Wednesday, June 4, 2014

Practicing Peace in Times of War

I just read this wonderful quote by Pema Chodron, taken from her book Practicing Peace in Times of War and quoted from the Shambhala Blog)

When you’re like a keg of dynamite just about to go off, patience means just slowing down at that point—just pausing—instead of immediately acting on your usual, habitual response. You refrain from acting, you stop talking to yourself, and then you connect with the soft spot. But at the same time you are completely and totally honest with yourself about what you are feeling. You’re not suppressing anything; patience has nothing to do with suppression. In fact, it has everything to do with a gentle, honest relationship with yourself. If you wait and don’t fuel the rage with your thoughts, you can be very honest about the fact that you long for revenge; nevertheless you keep interrupting the torturous story line and stay with the underlying vulnerability. That frustration, that uneasiness and vulnerability, is nothing solid. And yet it is painful to experience. Still, just wait and be patient with your anguish and with the discomfort of it. This means relaxing with that restless, hot energy—knowing that it’s the only way to find peace for ourselves or the world.

This mindfulness practice has been very helpful to me as I work through the uncertainties of my life, and the stresses caused by sudden change.  I won't lie to you - I've been drawn to food.  I've felt like I was moving against a familiar and dangerous current trying to sweep me away.  My old unhealthy coping strategies are pushing against the new direction and momentum I've developed these past few months.  This has been a good test.  I'm choosing to feel the feelings, talk about them and write about them, and I can't believe that it's helping.  I'm strong enough to move through the current and get to safety.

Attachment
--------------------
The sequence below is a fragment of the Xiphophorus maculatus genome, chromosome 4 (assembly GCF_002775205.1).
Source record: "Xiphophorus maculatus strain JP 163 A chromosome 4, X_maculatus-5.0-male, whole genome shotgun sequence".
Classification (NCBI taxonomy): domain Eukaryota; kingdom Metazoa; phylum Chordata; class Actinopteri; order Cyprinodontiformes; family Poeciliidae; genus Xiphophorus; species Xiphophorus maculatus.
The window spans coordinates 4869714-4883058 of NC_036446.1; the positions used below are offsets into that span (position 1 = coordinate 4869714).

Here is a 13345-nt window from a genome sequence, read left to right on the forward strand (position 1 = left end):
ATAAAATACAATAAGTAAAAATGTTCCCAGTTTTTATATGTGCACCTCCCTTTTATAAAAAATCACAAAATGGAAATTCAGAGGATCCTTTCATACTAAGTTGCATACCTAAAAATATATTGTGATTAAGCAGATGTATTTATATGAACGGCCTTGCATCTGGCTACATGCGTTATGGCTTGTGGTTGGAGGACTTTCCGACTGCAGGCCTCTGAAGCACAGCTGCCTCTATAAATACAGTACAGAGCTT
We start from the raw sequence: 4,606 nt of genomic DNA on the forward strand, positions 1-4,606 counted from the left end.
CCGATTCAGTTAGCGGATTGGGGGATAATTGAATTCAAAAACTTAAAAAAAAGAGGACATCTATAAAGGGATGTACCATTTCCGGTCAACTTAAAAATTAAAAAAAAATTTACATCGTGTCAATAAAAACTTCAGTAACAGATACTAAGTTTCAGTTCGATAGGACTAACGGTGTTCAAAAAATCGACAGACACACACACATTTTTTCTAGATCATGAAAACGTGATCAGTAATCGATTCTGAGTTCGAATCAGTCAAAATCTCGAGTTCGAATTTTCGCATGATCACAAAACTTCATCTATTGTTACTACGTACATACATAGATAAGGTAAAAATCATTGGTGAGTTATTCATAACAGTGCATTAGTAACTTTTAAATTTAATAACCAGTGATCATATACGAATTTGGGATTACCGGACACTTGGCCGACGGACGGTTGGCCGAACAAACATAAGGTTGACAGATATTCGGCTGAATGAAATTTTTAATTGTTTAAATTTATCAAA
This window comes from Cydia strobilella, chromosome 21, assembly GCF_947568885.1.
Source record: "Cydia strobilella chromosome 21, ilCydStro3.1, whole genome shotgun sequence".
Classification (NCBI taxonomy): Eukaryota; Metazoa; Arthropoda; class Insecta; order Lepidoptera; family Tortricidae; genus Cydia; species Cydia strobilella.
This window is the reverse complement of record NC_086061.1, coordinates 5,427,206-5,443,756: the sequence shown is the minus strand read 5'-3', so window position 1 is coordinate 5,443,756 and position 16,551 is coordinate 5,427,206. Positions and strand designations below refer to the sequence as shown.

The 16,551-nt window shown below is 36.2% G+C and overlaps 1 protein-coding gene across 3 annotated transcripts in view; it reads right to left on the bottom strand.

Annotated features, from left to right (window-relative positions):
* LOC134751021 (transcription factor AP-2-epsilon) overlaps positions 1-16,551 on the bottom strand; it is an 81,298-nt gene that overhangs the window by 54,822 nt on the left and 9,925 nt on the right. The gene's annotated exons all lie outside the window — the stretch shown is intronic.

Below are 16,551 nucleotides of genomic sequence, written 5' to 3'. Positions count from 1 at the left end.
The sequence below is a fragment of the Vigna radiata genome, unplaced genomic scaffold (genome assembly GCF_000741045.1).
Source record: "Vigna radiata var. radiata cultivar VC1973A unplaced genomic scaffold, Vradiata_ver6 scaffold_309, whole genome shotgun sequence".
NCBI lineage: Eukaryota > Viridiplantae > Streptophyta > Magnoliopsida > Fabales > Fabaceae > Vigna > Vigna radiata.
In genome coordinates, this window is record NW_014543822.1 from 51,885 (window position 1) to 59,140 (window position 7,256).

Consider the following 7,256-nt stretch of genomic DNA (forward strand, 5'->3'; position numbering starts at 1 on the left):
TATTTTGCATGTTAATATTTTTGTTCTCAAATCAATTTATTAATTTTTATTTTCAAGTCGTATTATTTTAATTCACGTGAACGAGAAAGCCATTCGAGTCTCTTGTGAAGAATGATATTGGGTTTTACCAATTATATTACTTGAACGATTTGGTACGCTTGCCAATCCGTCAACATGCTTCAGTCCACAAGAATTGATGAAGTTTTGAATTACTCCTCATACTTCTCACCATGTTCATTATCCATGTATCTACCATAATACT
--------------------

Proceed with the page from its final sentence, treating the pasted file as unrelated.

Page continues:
Life isn't all rage and anguish.  We're figuring things out and some of it is very exciting.  And I still have the daily pleasures of a kind husband, sweet kids, a growing garden, a smaller/healthier body, my first private practice client, and the peacefulness of walking during a pale pink sunset.

I don't take those good things for granted.

I hope you all are doing well on your own healthy adventures, and I wish you the very best.

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